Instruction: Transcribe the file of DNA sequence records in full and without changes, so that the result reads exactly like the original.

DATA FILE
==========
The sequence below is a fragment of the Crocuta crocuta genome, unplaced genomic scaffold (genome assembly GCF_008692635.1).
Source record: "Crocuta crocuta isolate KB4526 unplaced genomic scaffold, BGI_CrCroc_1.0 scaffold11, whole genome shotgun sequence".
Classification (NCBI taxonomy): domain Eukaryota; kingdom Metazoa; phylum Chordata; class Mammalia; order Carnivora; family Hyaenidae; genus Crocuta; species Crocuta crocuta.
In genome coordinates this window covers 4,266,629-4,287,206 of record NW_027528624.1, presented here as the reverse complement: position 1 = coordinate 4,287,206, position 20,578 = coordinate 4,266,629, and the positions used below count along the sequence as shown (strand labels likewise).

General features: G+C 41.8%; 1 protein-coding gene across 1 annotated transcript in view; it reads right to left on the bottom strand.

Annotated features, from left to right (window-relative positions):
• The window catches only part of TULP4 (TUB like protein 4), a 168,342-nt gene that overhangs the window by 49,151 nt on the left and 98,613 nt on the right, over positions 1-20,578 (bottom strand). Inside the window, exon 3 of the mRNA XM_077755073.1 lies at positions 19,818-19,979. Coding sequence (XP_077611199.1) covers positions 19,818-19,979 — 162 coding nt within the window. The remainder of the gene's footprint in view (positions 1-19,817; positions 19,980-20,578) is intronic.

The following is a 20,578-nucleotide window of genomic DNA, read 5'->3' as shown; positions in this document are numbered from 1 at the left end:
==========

The sequence below is a fragment of the Crocuta crocuta genome, unplaced genomic scaffold (genome assembly GCF_008692635.1).
Source record: "Crocuta crocuta isolate KB4526 unplaced genomic scaffold, BGI_CrCroc_1.0 scaffold11, whole genome shotgun sequence".
Classification (NCBI taxonomy): domain Eukaryota; kingdom Metazoa; phylum Chordata; class Mammalia; order Carnivora; family Hyaenidae; genus Crocuta; species Crocuta crocuta.
In genome coordinates this window covers 4,266,629-4,287,206 of record NW_027528624.1, presented here as the reverse complement: position 1 = coordinate 4,287,206, position 20,578 = coordinate 4,266,629, and the positions used below count along the sequence as shown (strand labels likewise).

General features: G+C 41.8%; 1 protein-coding gene across 1 annotated transcript in view; it reads right to left on the bottom strand.

Annotated features, from left to right (window-relative positions):
• The window catches only part of TULP4 (TUB like protein 4), a 168,342-nt gene that overhangs the window by 49,151 nt on the left and 98,613 nt on the right, over positions 1-20,578 (bottom strand). Inside the window, exon 3 of the mRNA XM_077755073.1 lies at positions 19,818-19,979. Coding sequence (XP_077611199.1) covers positions 19,818-19,979 — 162 coding nt within the window. The remainder of the gene's footprint in view (positions 1-19,817; positions 19,980-20,578) is intronic.

The following is a 20,578-nucleotide window of genomic DNA, read 5'->3' as shown; positions in this document are numbered from 1 at the left end: